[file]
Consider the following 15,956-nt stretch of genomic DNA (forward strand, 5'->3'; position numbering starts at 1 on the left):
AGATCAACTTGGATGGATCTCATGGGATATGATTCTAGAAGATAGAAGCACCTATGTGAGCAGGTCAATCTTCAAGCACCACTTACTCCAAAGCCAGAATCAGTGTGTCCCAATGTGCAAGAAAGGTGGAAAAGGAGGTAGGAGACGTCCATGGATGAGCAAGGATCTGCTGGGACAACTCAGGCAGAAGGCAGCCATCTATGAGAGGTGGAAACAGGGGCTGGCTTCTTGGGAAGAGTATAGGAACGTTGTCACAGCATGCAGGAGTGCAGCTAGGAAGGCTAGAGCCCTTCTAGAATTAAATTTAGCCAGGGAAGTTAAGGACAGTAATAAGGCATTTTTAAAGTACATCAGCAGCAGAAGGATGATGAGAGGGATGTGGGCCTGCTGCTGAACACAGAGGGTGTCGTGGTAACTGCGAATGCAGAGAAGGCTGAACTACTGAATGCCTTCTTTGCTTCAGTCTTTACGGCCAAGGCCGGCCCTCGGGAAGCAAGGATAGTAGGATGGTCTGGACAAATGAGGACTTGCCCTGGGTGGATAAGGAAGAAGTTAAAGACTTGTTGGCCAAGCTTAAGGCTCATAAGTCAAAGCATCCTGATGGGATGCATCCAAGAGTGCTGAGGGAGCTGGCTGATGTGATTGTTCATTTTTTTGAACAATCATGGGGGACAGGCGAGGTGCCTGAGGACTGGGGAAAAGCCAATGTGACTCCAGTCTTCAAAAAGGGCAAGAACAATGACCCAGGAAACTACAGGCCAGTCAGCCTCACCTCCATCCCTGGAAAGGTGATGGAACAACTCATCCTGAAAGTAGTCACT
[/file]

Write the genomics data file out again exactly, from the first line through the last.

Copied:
Consider the following 15,956-nt stretch of genomic DNA (forward strand, 5'->3'; position numbering starts at 1 on the left):
AGATCAACTTGGATGGATCTCATGGGATATGATTCTAGAAGATAGAAGCACCTATGTGAGCAGGTCAATCTTCAAGCACCACTTACTCCAAAGCCAGAATCAGTGTGTCCCAATGTGCAAGAAAGGTGGAAAAGGAGGTAGGAGACGTCCATGGATGAGCAAGGATCTGCTGGGACAACTCAGGCAGAAGGCAGCCATCTATGAGAGGTGGAAACAGGGGCTGGCTTCTTGGGAAGAGTATAGGAACGTTGTCACAGCATGCAGGAGTGCAGCTAGGAAGGCTAGAGCCCTTCTAGAATTAAATTTAGCCAGGGAAGTTAAGGACAGTAATAAGGCATTTTTAAAGTACATCAGCAGCAGAAGGATGATGAGAGGGATGTGGGCCTGCTGCTGAACACAGAGGGTGTCGTGGTAACTGCGAATGCAGAGAAGGCTGAACTACTGAATGCCTTCTTTGCTTCAGTCTTTACGGCCAAGGCCGGCCCTCGGGAAGCAAGGATAGTAGGATGGTCTGGACAAATGAGGACTTGCCCTGGGTGGATAAGGAAGAAGTTAAAGACTTGTTGGCCAAGCTTAAGGCTCATAAGTCAAAGCATCCTGATGGGATGCATCCAAGAGTGCTGAGGGAGCTGGCTGATGTGATTGTTCATTTTTTTGAACAATCATGGGGGACAGGCGAGGTGCCTGAGGACTGGGGAAAAGCCAATGTGACTCCAGTCTTCAAAAAGGGCAAGAACAATGACCCAGGAAACTACAGGCCAGTCAGCCTCACCTCCATCCCTGGAAAGGTGATGGAACAACTCATCCTGAAAGTAGTCACT